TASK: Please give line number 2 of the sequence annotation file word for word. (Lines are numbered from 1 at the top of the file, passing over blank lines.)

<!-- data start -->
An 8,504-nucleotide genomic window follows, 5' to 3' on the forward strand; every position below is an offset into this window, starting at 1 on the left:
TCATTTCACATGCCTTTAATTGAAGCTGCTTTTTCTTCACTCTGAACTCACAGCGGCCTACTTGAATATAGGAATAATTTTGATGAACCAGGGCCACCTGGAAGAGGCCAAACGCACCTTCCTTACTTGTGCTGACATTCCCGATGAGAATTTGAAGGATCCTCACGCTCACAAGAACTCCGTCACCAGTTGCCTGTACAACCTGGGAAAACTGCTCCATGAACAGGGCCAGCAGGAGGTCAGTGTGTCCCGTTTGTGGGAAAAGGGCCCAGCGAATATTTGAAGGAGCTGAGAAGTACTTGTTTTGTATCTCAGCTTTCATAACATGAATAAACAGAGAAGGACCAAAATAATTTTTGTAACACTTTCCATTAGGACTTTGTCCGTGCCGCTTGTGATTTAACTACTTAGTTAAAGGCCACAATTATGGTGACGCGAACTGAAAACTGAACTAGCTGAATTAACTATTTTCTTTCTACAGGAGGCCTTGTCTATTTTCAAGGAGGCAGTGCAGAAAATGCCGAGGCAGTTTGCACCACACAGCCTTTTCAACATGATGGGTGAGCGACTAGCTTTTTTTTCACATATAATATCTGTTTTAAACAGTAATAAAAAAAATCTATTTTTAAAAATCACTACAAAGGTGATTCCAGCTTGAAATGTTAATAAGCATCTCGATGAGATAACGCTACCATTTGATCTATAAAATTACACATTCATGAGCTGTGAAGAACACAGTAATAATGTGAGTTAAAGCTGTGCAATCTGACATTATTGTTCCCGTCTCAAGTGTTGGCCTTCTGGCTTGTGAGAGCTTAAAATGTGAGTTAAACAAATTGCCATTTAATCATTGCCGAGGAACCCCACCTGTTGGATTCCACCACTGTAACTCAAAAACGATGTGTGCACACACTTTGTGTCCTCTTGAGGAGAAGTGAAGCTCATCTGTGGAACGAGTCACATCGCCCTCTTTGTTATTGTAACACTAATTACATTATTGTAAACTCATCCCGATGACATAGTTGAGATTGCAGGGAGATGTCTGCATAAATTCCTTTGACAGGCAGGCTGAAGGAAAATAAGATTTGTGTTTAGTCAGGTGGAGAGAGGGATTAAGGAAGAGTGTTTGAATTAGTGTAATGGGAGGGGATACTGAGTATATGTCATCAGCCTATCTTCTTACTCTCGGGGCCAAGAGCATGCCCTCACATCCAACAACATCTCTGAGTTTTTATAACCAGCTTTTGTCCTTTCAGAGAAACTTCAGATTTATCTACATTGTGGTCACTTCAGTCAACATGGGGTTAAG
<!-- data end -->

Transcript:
TCATTTCACATGCCTTTAATTGAAGCTGCTTTTTCTTCACTCTGAACTCACAGCGGCCTACTTGAATATAGGAATAATTTTGATGAACCAGGGCCACCTGGAAGAGGCCAAACGCACCTTCCTTACTTGTGCTGACATTCCCGATGAGAATTTGAAGGATCCTCACGCTCACAAGAACTCCGTCACCAGTTGCCTGTACAACCTGGGAAAACTGCTCCATGAACAGGGCCAGCAGGAGGTCAGTGTGTCCCGTTTGTGGGAAAAGGGCCCAGCGAATATTTGAAGGAGCTGAGAAGTACTTGTTTTGTATCTCAGCTTTCATAACATGAATAAACAGAGAAGGACCAAAATAATTTTTGTAACACTTTCCATTAGGACTTTGTCCGTGCCGCTTGTGATTTAACTACTTAGTTAAAGGCCACAATTATGGTGACGCGAACTGAAAACTGAACTAGCTGAATTAACTATTTTCTTTCTACAGGAGGCCTTGTCTATTTTCAAGGAGGCAGTGCAGAAAATGCCGAGGCAGTTTGCACCACACAGCCTTTTCAACATGATGGGTGAGCGACTAGCTTTTTTTTCACATATAATATCTGTTTTAAACAGTAATAAAAAAAATCTATTTTTAAAAATCACTACAAAGGTGATTCCAGCTTGAAATGTTAATAAGCATCTCGATGAGATAACGCTACCATTTGATCTATAAAATTACACATTCATGAGCTGTGAAGAACACAGTAATAATGTGAGTTAAAGCTGTGCAATCTGACATTATTGTTCCCGTCTCAAGTGTTGGCCTTCTGGCTTGTGAGAGCTTAAAATGTGAGTTAAACAAATTGCCATTTAATCATTGCCGAGGAACCCCACCTGTTGGATTCCACCACTGTAACTCAAAAACGATGTGTGCACACACTTTGTGTCCTCTTGAGGAGAAGTGAAGCTCATCTGTGGAACGAGTCACATCGCCCTCTTTGTTATTGTAACACTAATTACATTATTGTAAACTCATCCCGATGACATAGTTGAGATTGCAGGGAGATGTCTGCATAAATTCCTTTGACAGGCAGGCTGAAGGAAAATAAGATTTGTGTTTAGTCAGGTGGAGAGAGGGATTAAGGAAGAGTGTTTGAATTAGTGTAATGGGAGGGGATACTGAGTATATGTCATCAGCCTATCTTCTTACTCTCGGGGCCAAGAGCATGCCCTCACATCCAACAACATCTCTGAGTTTTTATAACCAGCTTTTGTCCTTTCAGAGAAACTTCAGATTTATCTACATTGTGGTCACTTCAGTCAACATGGGGTTAAG